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The Seebug juke box company made a "library" unit that played  12" lps. The unit was designed to play 33s or 16 2/3 rpm music discs.  
16rpm  12" discs were released by Decca records, mostly bacground music type.
dnw

--- On Fri, 10/2/09, Tom Fine <[log in to unmask]> wrote:

> From: Tom Fine <[log in to unmask]>
> Subject: Re: [ARSCLIST] Living Presence promo copies
> To: [log in to unmask]
> Date: Friday, October 2, 2009, 12:49 PM
> Hi Larry:
> 
> That sounds like a cool toy! Wow, that must have been a
> 70's thing, the golden age of albums. When you sat down and
> listened to an album one side at a time. We're back to the
> pre-album days again in popular music, one song at a time.
> 
> Music servers are slowly becoming a mainstream component.
> There will be a day when someone combines something like
> that into a genuine jukebox interface and they'll have
> themselves a nice niche product. There are already plenty of
> virtual jukebox interfaces, but I'm talking about the real
> thing, including the neon lighting and the pushbuttons.
> 
> -- Tom Fine
> 
> ----- Original Message ----- From: "Larry S Miller" <[log in to unmask]>
> To: <[log in to unmask]>
> Sent: Friday, October 02, 2009 3:30 PM
> Subject: Re: [ARSCLIST] Living Presence promo copies
> 
> 
> Tom,
>   Do you know about LP jukeboxes?  Not the kind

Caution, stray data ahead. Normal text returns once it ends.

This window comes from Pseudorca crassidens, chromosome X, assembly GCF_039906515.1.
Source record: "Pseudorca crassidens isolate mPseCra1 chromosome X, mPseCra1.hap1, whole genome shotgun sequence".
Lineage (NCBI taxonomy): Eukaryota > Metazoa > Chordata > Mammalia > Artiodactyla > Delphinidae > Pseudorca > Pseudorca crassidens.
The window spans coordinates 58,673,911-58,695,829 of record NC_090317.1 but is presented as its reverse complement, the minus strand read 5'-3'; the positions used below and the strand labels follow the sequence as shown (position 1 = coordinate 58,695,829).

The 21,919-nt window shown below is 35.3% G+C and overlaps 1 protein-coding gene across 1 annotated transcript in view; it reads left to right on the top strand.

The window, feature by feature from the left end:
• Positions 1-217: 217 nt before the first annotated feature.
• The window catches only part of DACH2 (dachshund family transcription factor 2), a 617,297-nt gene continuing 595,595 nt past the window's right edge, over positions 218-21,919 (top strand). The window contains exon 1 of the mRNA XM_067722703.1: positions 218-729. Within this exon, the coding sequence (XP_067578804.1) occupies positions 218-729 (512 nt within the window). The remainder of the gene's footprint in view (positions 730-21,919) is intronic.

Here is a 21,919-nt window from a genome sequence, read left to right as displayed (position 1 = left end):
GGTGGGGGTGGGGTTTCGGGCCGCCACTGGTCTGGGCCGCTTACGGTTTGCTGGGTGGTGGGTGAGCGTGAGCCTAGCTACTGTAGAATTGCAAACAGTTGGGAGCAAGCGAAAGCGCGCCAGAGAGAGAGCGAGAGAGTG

> that plays 7-inch 33-1/3 discs, but the type that plays
> full-sized 12-inch LPs.  I've encountered only a
> couple, one in a long-gone restaurant near the Mizzou campus
> called the Agora House.  Not only were the enchiladas
> good, for, I believe, a quarter, I could hear an entire side
> of 'The Doors" or "Surrealistic Pillow."  Probably not
> the sort of thing you'd want to put your shaded dogs on, but
> if you had a Dynaflex re-issue of something, who
> cares?  By the way, I think it had a Shure cartridge.
> 
> Larry Miller
> 
> 
> 
> For a long time, I had dreams of a classic 45-singles
> jukebox, but then when I started shopping for
> a well-restored one, it turned out they mostly sound like
> crap due to both mid-grade to low-grade
> phono pickups and also the fact that most singles sound
> like crap from Play One. So net-net, I
> decided that they're great for noisy bars and diners but
> not so much for focused listening at home.
> I admit still being thrilled when I come upon one that
> still works in a bar or diner. The first
> thing I do is feed it dollars so I can sample its contents.
> Nowadays, if you find it working, it's
> usually on its last legs and the records are circa early
> 1990's or earlier. No interest in or use
> for CD jukeboxes; I remember when those first came out,
> higher prices per play and less fun to use.
> Plus much less frequent switch-ins of music, at least in
> the upstate NY market, so the whole purpose
> of a jukebox was being defeated. It went from a
> music-discovery machine to an oldies and stale hits
> machine.
> 
> -- Tom Fine
>